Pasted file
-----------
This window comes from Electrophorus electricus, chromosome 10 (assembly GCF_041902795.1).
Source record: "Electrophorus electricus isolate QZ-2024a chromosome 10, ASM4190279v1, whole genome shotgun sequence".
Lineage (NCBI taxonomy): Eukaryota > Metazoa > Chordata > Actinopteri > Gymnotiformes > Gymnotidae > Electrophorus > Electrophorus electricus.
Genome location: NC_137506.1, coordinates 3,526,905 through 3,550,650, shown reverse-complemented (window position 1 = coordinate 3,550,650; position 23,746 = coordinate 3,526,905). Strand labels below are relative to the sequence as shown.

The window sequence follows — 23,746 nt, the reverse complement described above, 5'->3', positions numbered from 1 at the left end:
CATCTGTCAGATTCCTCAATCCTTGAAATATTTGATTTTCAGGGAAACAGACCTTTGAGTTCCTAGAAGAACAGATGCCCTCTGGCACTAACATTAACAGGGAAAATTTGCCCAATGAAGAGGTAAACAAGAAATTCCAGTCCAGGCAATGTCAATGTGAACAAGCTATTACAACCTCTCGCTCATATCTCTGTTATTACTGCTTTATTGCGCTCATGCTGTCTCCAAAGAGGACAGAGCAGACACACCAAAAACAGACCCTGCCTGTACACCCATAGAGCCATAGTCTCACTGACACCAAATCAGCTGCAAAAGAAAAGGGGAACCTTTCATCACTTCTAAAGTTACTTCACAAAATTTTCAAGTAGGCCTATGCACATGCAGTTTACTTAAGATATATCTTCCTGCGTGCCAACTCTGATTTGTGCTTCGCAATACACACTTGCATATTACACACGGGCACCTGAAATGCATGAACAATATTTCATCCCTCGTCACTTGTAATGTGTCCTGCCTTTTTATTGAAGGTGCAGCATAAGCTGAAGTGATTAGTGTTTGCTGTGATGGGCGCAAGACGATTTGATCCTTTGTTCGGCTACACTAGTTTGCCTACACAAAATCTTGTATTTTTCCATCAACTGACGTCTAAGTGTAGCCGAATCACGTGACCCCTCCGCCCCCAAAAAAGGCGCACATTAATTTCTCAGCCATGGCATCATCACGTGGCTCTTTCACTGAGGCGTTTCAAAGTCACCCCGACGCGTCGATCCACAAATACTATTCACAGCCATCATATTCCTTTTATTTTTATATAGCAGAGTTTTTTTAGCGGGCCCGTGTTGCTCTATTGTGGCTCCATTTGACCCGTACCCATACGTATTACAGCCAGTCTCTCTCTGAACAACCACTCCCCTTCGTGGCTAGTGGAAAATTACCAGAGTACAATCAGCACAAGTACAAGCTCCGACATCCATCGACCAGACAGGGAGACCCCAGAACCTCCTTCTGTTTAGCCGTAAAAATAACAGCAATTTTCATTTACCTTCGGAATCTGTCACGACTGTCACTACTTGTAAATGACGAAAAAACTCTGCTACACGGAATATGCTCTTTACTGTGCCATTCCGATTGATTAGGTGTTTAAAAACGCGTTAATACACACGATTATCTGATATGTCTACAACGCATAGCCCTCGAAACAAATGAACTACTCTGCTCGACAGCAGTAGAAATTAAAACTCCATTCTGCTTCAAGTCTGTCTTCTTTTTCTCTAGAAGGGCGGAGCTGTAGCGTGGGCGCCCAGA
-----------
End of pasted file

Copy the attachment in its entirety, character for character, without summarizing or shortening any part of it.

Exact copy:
This window comes from Electrophorus electricus, chromosome 10 (assembly GCF_041902795.1).
Source record: "Electrophorus electricus isolate QZ-2024a chromosome 10, ASM4190279v1, whole genome shotgun sequence".
Lineage (NCBI taxonomy): Eukaryota > Metazoa > Chordata > Actinopteri > Gymnotiformes > Gymnotidae > Electrophorus > Electrophorus electricus.
Genome location: NC_137506.1, coordinates 3,526,905 through 3,550,650, shown reverse-complemented (window position 1 = coordinate 3,550,650; position 23,746 = coordinate 3,526,905). Strand labels below are relative to the sequence as shown.

The window sequence follows — 23,746 nt, the reverse complement described above, 5'->3', positions numbered from 1 at the left end:
CATCTGTCAGATTCCTCAATCCTTGAAATATTTGATTTTCAGGGAAACAGACCTTTGAGTTCCTAGAAGAACAGATGCCCTCTGGCACTAACATTAACAGGGAAAATTTGCCCAATGAAGAGGTAAACAAGAAATTCCAGTCCAGGCAATGTCAATGTGAACAAGCTATTACAACCTCTCGCTCATATCTCTGTTATTACTGCTTTATTGCGCTCATGCTGTCTCCAAAGAGGACAGAGCAGACACACCAAAAACAGACCCTGCCTGTACACCCATAGAGCCATAGTCTCACTGACACCAAATCAGCTGCAAAAGAAAAGGGGAACCTTTCATCACTTCTAAAGTTACTTCACAAAATTTTCAAGTAGGCCTATGCACATGCAGTTTACTTAAGATATATCTTCCTGCGTGCCAACTCTGATTTGTGCTTCGCAATACACACTTGCATATTACACACGGGCACCTGAAATGCATGAACAATATTTCATCCCTCGTCACTTGTAATGTGTCCTGCCTTTTTATTGAAGGTGCAGCATAAGCTGAAGTGATTAGTGTTTGCTGTGATGGGCGCAAGACGATTTGATCCTTTGTTCGGCTACACTAGTTTGCCTACACAAAATCTTGTATTTTTCCATCAACTGACGTCTAAGTGTAGCCGAATCACGTGACCCCTCCGCCCCCAAAAAAGGCGCACATTAATTTCTCAGCCATGGCATCATCACGTGGCTCTTTCACTGAGGCGTTTCAAAGTCACCCCGACGCGTCGATCCACAAATACTATTCACAGCCATCATATTCCTTTTATTTTTATATAGCAGAGTTTTTTTAGCGGGCCCGTGTTGCTCTATTGTGGCTCCATTTGACCCGTACCCATACGTATTACAGCCAGTCTCTCTCTGAACAACCACTCCCCTTCGTGGCTAGTGGAAAATTACCAGAGTACAATCAGCACAAGTACAAGCTCCGACATCCATCGACCAGACAGGGAGACCCCAGAACCTCCTTCTGTTTAGCCGTAAAAATAACAGCAATTTTCATTTACCTTCGGAATCTGTCACGACTGTCACTACTTGTAAATGACGAAAAAACTCTGCTACACGGAATATGCTCTTTACTGTGCCATTCCGATTGATTAGGTGTTTAAAAACGCGTTAATACACACGATTATCTGATATGTCTACAACGCATAGCCCTCGAAACAAATGAACTACTCTGCTCGACAGCAGTAGAAATTAAAACTCCATTCTGCTTCAAGTCTGTCTTCTTTTTCTCTAGAAGGGCGGAGCTGTAGCGTGGGCGCCCAGA